It looks like this is in the same ballpark as the simulated answer, which is reassuring.

    If the moon's gravity were actually included, these assumptions would fail sometime before the ship reaches the Earth-moon L1 point.

    The final equations I got were

    E(n), energy/unit mass as a function of number of orbits

    dE(n)/dn = -GM*pi*acc/E

    giving E*dE = -GM*pi*acc * dn, which can be integrated to solve for n

    E(t), energy/unit mass as a function of time

    dE(t)/dt = sqrt(2E)*acc

    Giving dE/sqrt(2E) = acc * dt, which can be integrated to solve for t

    GM = .3968e6 km^3 / sec^2, from

    this nasa fact sheet link

    Eini = -4.727 Efin = -.519 (that's in megajoules/kg, compatible with distance in km, seconds)

    corresponding to geosynch orbit at 42164 km, and lunar orbiat at .384e6 km
  8. Dec 6, 2004 #7


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    Maybe it's the assumption that its orbit stays circular that accounts for the difference. It's a spiral, so it never will be perfectly circular, although it is close for the first 14 orbits. But the 15th - 17th orbits are far from circular.

    Looking at the diagram (picture 4 with moon mass = 0), it's a little past the 17.5 mark (it started at the 9:00 position when the simulation date was 0/0/0 0:0:0), so I'd say 17.6 is right on the money.

    And it crossed the Moon's orbit on day 49, not 48 like I said earlier, so this closes the gap between the two methods a little. :smile:
  9. Dec 6, 2004 #8


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    If the first answer matches, the second should too. <checking>

    Yes, the equation I had was right, but the final calculation was off

    dE/sqrt(-2*E) = acc * dt

    Integrating this out gives t = (sqrt(-2*Eini) - sqrt(-2*Efin) ) / acc

    Thats 4.11 megaseconds, 47.5 days, close enough for me.
  10. Dec 6, 2004 #9


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    There's one big problem with solar propulsion. If the orbit is aligned with the ecliptic plane, you won't get constant acceleration. Half of your orbit, you're moving away from the Sun and the acceleration is positive. Half of your orbit, you're head toward the Sun and making your orbit smaller. You can minimize that by changing the orientation of the solar sail so eliminate or reduce the effect of solar pressure while headed towards the Sun, but it won't be constant acceleration.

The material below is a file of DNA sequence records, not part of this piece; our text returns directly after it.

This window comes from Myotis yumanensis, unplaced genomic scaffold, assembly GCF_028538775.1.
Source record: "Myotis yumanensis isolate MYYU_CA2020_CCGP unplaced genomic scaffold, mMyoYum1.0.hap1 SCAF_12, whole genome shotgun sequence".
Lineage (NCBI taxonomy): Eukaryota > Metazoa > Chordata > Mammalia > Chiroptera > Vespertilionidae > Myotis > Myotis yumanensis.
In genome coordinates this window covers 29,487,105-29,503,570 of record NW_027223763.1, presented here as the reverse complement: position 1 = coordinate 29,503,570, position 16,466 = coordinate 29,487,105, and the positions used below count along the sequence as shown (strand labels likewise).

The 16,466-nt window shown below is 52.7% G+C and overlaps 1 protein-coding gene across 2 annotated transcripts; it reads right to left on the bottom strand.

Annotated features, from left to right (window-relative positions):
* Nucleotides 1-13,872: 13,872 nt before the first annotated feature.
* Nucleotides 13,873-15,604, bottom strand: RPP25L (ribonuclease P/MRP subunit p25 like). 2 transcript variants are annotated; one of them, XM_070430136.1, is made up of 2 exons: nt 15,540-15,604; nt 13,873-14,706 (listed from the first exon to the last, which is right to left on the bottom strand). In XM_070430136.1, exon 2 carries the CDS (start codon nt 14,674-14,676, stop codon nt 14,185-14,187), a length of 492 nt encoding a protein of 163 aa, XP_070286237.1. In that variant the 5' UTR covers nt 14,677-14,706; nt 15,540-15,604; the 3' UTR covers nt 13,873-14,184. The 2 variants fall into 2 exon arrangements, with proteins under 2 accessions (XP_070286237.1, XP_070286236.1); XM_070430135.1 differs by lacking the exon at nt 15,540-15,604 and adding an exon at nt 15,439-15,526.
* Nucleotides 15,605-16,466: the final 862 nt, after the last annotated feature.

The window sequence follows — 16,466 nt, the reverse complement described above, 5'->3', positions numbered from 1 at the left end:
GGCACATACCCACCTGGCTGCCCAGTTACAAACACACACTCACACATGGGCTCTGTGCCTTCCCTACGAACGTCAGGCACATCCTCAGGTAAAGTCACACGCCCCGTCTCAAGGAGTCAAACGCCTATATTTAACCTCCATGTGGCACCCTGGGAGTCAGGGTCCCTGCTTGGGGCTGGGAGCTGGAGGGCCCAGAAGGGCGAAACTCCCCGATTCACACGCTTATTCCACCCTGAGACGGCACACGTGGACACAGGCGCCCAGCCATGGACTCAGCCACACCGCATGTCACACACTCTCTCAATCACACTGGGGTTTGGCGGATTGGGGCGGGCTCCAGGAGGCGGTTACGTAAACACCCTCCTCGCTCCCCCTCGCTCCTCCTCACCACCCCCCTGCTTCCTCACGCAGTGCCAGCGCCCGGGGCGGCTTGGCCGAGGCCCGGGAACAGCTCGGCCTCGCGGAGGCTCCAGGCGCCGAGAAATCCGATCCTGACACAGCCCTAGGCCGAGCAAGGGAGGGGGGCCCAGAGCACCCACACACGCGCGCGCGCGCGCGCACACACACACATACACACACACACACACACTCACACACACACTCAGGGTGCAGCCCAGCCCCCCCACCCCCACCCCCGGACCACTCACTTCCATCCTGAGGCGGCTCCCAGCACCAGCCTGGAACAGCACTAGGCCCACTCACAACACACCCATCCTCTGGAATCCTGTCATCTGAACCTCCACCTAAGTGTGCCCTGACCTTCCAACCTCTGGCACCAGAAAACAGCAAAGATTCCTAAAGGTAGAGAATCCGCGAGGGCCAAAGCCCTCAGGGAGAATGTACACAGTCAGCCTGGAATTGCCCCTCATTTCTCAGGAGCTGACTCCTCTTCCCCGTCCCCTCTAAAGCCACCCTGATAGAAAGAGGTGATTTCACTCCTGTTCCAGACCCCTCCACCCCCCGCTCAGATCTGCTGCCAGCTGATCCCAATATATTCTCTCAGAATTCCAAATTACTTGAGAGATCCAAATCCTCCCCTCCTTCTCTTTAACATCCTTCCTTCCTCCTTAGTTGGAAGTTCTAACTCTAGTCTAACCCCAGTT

If you orient the orbit perpendicular to the ecliptic plane so you're never headed towards the Sun, you might do better. At least some of the pressure is going to change the plane of the orbit instead of adding to the size of the orbit, but that's a good thing. If you want to stay perpendicular to the ecliptic plane, you want the orbit's plane to rotate in synch with the Earth's orbit.

    Unfortunately, the Moon's orbit is separated from the ecliptic plane by only about 5 degrees and that's the orbit you need to match. Since the energy is external to the spacecraft and is only coming from one direction, your orbit will become more elliptical instead of remaining circular. As long as your increasing eccentricity doesn't decrease perigee faster than you're increasing the semi-major axis, that's a good thing. A small change in the semi-major axis will yield a bigger change in how close to the Moon you get.

    Technically, you also need to keep track of how far the satellite is from the Sun. In geo orbits, the difference in solar pressure on the side of the orbit nearest the Sun and the solar pressure on the far side of the orbit is so small you can treat them the same. By time you reach the moon the difference between the near side and far side (relative to the Sun) is getting up to almost 1/2 a percent. Small enough if you only need a rough estimate.
  11. Dec 6, 2004 #10


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    Yours may be exact.
    My simulation is the sum of about 1,000,000 approximations :yuck: (time step of 4 seconds for ~48 days),
    and timing is usually the first thing that deviates from reality.